By Bob Rywick

If a taxpayer takes a trip outside of the United States, and the trip is entirely for business purposes, that taxpayer can deduct all of his travel costs, plus meals (at 50 percent), lodging and some other incidental costs, such as the amounts paid for laundry and dry cleaning.

Conversely, if the trip is primarily for personal reasons, such as a vacation or to visit an ill relative, none of the costs of travel to and from the destination are deductible, even if some time is spent on business.

However, lodging costs, 50 percent of the cost of meals, and some incidental expenses would be deductible for the business days. In determining deductibility of foreign travel expenses, expenses incurred in connection with an investment-related activity are deductible to the same extent that they would be deductible if incurred for a business purpose. Thus, any reference to business in this article should be taken to include a reference to an investment-related activity.

The entire time is considered allocable to business or investment-related activity and the full cost of travel is deductible in the following situations:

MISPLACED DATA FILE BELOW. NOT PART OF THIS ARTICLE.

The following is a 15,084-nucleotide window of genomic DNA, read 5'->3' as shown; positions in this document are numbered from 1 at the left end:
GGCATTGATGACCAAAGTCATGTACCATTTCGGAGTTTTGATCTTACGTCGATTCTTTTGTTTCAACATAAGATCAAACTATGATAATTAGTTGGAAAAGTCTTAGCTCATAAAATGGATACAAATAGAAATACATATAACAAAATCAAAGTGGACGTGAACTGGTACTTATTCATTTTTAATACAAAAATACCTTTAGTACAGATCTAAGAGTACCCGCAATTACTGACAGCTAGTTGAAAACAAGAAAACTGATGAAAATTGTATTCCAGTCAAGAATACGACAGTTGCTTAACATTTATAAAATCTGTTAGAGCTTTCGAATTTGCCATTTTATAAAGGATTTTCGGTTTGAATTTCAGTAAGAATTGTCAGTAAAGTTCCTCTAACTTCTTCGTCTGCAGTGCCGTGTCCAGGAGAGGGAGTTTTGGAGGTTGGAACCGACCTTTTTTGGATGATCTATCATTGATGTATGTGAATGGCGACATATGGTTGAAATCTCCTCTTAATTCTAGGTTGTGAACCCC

1. The traveler doesn’t have substantial control over arranging the business trip outside the U.S. An employee who travels outside the U.S. on behalf of his employer under a reimbursement or other expense allowance arrangement is not treated as having substantial control over arranging the trip and therefore isn’t subject to disallowance under the allocation rule, if the employee is:


  • Not a managing executive of the employer; and,
  • Not related to the employer.

An employee doesn’t have substantial control over arranging the trip merely because she can control the timing.On the other hand, a self-employed person generally has substantial control over arranging his business trips, and thus, unless the self-employed person can establish that getting a vacation wasn’t a major consideration in determining to make the trip, disallowance rules will apply.